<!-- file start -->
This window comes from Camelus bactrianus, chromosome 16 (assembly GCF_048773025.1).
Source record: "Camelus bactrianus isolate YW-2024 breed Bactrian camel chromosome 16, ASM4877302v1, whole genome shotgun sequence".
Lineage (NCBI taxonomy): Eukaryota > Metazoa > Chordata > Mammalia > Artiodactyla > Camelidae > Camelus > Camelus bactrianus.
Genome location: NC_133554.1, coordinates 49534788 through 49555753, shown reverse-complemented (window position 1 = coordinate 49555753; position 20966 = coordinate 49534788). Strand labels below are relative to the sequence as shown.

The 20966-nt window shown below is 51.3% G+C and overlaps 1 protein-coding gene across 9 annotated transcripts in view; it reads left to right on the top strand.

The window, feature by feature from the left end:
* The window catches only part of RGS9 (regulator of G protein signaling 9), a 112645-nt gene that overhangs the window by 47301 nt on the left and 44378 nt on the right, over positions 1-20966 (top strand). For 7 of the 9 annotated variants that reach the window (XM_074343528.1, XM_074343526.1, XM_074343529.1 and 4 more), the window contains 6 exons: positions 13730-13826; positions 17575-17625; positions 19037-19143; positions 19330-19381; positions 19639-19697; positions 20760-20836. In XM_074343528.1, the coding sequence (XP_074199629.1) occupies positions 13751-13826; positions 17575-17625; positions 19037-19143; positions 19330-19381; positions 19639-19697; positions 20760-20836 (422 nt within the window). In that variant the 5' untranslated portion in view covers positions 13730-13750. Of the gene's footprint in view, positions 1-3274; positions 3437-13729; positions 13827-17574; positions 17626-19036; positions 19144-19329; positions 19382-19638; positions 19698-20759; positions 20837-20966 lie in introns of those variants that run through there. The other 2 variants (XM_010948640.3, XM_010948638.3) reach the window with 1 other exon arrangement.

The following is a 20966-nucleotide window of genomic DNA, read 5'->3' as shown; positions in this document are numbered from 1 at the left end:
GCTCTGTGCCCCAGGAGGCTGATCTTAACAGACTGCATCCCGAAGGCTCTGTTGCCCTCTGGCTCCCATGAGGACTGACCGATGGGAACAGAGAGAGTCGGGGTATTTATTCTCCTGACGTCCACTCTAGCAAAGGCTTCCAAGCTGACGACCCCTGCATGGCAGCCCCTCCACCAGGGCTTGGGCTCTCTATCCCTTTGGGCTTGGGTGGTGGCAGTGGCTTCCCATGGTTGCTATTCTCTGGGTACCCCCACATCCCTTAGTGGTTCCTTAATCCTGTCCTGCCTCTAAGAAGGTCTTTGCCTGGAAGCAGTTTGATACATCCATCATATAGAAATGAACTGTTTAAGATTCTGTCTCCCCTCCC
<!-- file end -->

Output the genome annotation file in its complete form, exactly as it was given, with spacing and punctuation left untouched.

This window comes from Camelus bactrianus, chromosome 16 (assembly GCF_048773025.1).
Source record: "Camelus bactrianus isolate YW-2024 breed Bactrian camel chromosome 16, ASM4877302v1, whole genome shotgun sequence".
Lineage (NCBI taxonomy): Eukaryota > Metazoa > Chordata > Mammalia > Artiodactyla > Camelidae > Camelus > Camelus bactrianus.
Genome location: NC_133554.1, coordinates 49534788 through 49555753, shown reverse-complemented (window position 1 = coordinate 49555753; position 20966 = coordinate 49534788). Strand labels below are relative to the sequence as shown.

The 20966-nt window shown below is 51.3% G+C and overlaps 1 protein-coding gene across 9 annotated transcripts in view; it reads left to right on the top strand.

The window, feature by feature from the left end:
* The window catches only part of RGS9 (regulator of G protein signaling 9), a 112645-nt gene that overhangs the window by 47301 nt on the left and 44378 nt on the right, over positions 1-20966 (top strand). For 7 of the 9 annotated variants that reach the window (XM_074343528.1, XM_074343526.1, XM_074343529.1 and 4 more), the window contains 6 exons: positions 13730-13826; positions 17575-17625; positions 19037-19143; positions 19330-19381; positions 19639-19697; positions 20760-20836. In XM_074343528.1, the coding sequence (XP_074199629.1) occupies positions 13751-13826; positions 17575-17625; positions 19037-19143; positions 19330-19381; positions 19639-19697; positions 20760-20836 (422 nt within the window). In that variant the 5' untranslated portion in view covers positions 13730-13750. Of the gene's footprint in view, positions 1-3274; positions 3437-13729; positions 13827-17574; positions 17626-19036; positions 19144-19329; positions 19382-19638; positions 19698-20759; positions 20837-20966 lie in introns of those variants that run through there. The other 2 variants (XM_010948640.3, XM_010948638.3) reach the window with 1 other exon arrangement.

The following is a 20966-nucleotide window of genomic DNA, read 5'->3' as shown; positions in this document are numbered from 1 at the left end:
GCTCTGTGCCCCAGGAGGCTGATCTTAACAGACTGCATCCCGAAGGCTCTGTTGCCCTCTGGCTCCCATGAGGACTGACCGATGGGAACAGAGAGAGTCGGGGTATTTATTCTCCTGACGTCCACTCTAGCAAAGGCTTCCAAGCTGACGACCCCTGCATGGCAGCCCCTCCACCAGGGCTTGGGCTCTCTATCCCTTTGGGCTTGGGTGGTGGCAGTGGCTTCCCATGGTTGCTATTCTCTGGGTACCCCCACATCCCTTAGTGGTTCCTTAATCCTGTCCTGCCTCTAAGAAGGTCTTTGCCTGGAAGCAGTTTGATACATCCATCATATAGAAATGAACTGTTTAAGATTCTGTCTCCCCTCCC